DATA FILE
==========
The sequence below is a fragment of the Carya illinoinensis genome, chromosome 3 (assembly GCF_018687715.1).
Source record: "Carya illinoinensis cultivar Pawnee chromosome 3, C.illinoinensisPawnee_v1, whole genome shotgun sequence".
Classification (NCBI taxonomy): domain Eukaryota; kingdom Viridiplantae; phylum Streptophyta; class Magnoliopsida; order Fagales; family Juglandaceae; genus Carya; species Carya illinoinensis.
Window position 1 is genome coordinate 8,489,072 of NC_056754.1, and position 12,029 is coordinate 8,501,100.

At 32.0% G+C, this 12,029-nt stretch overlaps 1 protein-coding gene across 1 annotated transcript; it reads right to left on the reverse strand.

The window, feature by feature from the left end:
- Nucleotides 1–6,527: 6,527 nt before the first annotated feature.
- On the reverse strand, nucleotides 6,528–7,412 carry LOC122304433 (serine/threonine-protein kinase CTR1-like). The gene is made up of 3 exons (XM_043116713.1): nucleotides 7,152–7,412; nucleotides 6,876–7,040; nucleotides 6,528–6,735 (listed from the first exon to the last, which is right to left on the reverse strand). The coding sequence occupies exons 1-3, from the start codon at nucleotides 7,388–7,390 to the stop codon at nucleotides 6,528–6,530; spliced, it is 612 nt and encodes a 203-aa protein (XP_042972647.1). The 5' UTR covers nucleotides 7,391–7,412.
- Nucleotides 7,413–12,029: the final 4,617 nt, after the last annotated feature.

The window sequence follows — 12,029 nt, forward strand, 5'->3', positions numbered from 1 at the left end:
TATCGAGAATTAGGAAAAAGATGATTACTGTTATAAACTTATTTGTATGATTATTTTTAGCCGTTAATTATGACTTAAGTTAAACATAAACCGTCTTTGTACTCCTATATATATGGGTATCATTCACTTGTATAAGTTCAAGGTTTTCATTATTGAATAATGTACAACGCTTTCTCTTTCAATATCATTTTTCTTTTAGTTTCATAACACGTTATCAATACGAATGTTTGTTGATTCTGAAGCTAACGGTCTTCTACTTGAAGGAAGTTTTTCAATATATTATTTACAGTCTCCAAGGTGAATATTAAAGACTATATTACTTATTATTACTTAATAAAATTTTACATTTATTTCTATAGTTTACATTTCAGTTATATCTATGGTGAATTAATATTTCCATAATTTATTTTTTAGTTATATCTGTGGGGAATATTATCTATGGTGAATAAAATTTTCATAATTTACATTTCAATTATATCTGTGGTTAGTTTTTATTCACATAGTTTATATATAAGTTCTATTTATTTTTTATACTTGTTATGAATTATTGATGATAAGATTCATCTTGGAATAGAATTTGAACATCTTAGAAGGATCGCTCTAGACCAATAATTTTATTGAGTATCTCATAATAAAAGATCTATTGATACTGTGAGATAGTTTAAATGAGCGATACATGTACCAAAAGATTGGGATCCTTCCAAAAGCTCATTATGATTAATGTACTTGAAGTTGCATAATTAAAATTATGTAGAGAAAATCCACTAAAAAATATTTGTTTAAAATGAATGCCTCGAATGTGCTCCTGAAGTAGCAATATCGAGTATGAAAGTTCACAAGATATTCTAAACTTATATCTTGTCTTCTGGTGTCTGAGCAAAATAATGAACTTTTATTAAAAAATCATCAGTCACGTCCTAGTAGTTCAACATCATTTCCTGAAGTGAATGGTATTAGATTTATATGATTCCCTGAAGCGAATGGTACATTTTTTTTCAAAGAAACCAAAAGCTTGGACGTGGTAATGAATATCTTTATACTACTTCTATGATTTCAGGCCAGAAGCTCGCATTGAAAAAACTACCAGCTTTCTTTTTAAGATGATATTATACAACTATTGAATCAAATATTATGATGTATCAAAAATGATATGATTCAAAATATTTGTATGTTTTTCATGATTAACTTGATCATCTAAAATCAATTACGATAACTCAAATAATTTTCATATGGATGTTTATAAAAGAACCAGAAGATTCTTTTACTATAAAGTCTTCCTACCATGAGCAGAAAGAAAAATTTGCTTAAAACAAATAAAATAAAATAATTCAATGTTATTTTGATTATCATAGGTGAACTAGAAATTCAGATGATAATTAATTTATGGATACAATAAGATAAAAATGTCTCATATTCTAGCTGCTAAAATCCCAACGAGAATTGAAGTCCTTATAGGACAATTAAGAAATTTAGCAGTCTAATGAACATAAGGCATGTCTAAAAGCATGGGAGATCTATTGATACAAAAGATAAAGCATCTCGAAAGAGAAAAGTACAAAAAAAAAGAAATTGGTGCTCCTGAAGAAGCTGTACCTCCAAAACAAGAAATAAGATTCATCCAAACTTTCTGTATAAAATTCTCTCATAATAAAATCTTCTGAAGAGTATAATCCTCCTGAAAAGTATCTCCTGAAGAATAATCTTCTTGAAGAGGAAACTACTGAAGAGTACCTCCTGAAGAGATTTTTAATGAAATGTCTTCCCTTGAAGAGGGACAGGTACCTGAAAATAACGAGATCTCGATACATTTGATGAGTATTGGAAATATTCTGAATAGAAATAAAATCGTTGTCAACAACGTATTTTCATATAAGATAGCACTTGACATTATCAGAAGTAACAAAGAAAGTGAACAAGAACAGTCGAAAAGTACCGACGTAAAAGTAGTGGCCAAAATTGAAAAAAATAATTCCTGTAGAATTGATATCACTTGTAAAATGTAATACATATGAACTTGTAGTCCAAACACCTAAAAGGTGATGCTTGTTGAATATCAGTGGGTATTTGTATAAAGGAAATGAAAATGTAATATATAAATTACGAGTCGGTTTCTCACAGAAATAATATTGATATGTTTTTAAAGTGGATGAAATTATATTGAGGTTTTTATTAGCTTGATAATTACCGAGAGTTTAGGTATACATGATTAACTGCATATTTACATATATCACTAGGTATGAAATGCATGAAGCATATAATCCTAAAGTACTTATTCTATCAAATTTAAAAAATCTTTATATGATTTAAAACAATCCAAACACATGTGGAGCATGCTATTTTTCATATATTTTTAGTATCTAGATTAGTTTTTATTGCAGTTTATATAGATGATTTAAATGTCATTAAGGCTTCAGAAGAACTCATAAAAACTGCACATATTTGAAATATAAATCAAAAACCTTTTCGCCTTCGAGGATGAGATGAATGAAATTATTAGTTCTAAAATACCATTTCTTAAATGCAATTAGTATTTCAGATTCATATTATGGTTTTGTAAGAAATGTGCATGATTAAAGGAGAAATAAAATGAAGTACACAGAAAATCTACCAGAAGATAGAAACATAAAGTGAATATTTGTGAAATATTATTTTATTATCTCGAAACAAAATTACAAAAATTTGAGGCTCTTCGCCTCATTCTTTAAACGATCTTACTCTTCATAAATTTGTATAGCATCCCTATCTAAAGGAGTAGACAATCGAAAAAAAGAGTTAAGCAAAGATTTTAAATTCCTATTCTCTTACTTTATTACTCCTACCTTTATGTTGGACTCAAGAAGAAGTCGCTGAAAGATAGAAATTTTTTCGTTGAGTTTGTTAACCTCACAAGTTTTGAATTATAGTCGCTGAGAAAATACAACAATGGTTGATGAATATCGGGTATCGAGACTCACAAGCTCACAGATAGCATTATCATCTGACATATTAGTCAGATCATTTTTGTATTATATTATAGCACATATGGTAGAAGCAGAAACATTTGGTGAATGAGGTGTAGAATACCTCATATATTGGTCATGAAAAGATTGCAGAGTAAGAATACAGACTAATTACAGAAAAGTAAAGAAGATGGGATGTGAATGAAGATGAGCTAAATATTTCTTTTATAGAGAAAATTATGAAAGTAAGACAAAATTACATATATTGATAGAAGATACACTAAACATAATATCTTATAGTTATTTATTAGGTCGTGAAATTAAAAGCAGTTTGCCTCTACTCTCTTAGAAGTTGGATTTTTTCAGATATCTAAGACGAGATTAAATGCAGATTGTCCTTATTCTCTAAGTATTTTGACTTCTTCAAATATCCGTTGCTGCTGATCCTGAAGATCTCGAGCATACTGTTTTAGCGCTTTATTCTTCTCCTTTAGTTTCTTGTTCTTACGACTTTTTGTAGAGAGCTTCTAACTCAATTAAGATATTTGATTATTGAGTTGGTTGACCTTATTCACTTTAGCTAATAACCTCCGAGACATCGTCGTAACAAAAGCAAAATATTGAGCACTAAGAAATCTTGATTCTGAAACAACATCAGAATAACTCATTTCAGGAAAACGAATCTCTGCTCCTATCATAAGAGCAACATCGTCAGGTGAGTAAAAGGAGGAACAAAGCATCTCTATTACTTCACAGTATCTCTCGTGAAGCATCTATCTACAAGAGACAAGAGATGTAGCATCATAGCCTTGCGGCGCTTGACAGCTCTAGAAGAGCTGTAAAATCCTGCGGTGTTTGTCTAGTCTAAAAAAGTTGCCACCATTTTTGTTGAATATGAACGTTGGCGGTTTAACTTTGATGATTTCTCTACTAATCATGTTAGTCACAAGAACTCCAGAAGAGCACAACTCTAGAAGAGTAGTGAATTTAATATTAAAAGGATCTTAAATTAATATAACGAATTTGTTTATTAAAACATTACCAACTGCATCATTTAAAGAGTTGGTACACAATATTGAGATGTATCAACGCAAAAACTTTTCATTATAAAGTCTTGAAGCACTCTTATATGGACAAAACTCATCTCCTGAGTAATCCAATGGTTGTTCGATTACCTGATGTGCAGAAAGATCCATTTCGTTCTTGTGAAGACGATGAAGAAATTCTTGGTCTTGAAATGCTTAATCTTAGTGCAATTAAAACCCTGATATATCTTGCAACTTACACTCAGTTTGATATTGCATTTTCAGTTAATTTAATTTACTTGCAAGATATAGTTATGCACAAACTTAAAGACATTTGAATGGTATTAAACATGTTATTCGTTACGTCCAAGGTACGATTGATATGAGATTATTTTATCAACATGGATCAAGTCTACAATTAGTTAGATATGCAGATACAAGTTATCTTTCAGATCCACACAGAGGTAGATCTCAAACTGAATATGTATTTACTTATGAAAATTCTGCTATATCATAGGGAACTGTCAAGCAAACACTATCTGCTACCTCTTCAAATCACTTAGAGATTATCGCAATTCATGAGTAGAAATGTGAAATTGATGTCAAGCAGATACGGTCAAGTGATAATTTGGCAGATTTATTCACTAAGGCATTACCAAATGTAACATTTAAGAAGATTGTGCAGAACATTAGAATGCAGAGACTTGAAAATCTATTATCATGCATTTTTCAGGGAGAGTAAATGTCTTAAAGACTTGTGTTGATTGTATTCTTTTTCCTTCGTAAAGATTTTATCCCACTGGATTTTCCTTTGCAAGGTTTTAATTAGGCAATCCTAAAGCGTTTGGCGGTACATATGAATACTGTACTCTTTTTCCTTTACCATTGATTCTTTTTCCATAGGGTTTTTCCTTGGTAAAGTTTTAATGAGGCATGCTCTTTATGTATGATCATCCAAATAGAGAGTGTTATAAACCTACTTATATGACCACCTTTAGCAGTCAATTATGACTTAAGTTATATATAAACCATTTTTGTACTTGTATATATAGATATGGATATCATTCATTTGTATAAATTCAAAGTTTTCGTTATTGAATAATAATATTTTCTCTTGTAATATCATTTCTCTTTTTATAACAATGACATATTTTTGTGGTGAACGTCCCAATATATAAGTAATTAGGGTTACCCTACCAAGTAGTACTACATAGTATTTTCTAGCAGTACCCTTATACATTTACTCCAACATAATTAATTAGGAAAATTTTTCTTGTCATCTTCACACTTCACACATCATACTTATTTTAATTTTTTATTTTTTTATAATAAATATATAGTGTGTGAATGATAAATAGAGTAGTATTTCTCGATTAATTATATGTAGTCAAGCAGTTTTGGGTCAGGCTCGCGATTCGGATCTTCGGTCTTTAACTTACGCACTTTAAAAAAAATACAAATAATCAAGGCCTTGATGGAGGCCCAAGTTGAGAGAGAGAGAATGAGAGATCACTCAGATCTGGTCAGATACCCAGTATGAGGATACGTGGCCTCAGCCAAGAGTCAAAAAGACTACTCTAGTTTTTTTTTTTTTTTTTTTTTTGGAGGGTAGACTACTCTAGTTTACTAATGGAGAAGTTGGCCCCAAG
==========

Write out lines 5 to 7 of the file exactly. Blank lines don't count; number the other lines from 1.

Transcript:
At 32.0% G+C, this 12,029-nt stretch overlaps 1 protein-coding gene across 1 annotated transcript; it reads right to left on the reverse strand.

The window, feature by feature from the left end:
- Nucleotides 1–6,527: 6,527 nt before the first annotated feature.